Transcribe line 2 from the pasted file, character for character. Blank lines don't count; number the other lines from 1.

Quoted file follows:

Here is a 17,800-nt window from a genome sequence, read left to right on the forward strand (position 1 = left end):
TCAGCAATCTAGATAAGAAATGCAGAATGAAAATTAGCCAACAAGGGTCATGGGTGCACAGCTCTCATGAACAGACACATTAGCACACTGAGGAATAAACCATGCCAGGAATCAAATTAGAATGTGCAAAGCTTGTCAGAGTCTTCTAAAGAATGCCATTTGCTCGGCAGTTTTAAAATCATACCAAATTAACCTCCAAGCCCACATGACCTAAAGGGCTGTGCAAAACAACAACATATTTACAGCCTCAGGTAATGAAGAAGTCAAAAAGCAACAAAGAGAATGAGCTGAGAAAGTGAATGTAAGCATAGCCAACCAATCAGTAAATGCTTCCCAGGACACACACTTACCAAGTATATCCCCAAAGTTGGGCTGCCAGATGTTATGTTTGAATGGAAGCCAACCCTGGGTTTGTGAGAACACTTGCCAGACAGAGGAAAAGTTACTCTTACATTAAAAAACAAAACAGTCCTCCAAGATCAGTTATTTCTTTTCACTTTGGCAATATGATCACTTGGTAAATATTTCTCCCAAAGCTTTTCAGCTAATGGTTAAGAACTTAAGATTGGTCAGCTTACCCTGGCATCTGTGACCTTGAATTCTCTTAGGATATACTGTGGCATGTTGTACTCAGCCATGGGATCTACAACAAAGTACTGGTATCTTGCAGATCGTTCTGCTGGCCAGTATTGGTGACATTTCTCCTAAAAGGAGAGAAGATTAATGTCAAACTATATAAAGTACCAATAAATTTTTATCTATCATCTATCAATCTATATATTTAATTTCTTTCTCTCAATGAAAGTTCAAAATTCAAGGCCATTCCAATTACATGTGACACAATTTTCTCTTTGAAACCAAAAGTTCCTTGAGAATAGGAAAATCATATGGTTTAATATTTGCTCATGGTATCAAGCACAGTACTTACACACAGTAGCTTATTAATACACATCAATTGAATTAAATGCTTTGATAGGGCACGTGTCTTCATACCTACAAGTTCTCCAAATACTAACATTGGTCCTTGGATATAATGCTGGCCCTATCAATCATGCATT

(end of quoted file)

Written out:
TCAGCAATCTAGATAAGAAATGCAGAATGAAAATTAGCCAACAAGGGTCATGGGTGCACAGCTCTCATGAACAGACACATTAGCACACTGAGGAATAAACCATGCCAGGAATCAAATTAGAATGTGCAAAGCTTGTCAGAGTCTTCTAAAGAATGCCATTTGCTCGGCAGTTTTAAAATCATACCAAATTAACCTCCAAGCCCACATGACCTAAAGGGCTGTGCAAAACAACAACATATTTACAGCCTCAGGTAATGAAGAAGTCAAAAAGCAACAAAGAGAATGAGCTGAGAAAGTGAATGTAAGCATAGCCAACCAATCAGTAAATGCTTCCCAGGACACACACTTACCAAGTATATCCCCAAAGTTGGGCTGCCAGATGTTATGTTTGAATGGAAGCCAACCCTGGGTTTGTGAGAACACTTGCCAGACAGAGGAAAAGTTACTCTTACATTAAAAAACAAAACAGTCCTCCAAGATCAGTTATTTCTTTTCACTTTGGCAATATGATCACTTGGTAAATATTTCTCCCAAAGCTTTTCAGCTAATGGTTAAGAACTTAAGATTGGTCAGCTTACCCTGGCATCTGTGACCTTGAATTCTCTTAGGATATACTGTGGCATGTTGTACTCAGCCATGGGATCTACAACAAAGTACTGGTATCTTGCAGATCGTTCTGCTGGCCAGTATTGGTGACATTTCTCCTAAAAGGAGAGAAGATTAATGTCAAACTATATAAAGTACCAATAAATTTTTATCTATCATCTATCAATCTATATATTTAATTTCTTTCTCTCAATGAAAGTTCAAAATTCAAGGCCATTCCAATTACATGTGACACAATTTTCTCTTTGAAACCAAAAGTTCCTTGAGAATAGGAAAATCATATGGTTTAATATTTGCTCATGGTATCAAGCACAGTACTTACACACAGTAGCTTATTAATACACATCAATTGAATTAAATGCTTTGATAGGGCACGTGTCTTCATACCTACAAGTTCTCCAAATACTAACATTGGTCCTTGGATATAATGCTGGCCCTATCAATCATGCATT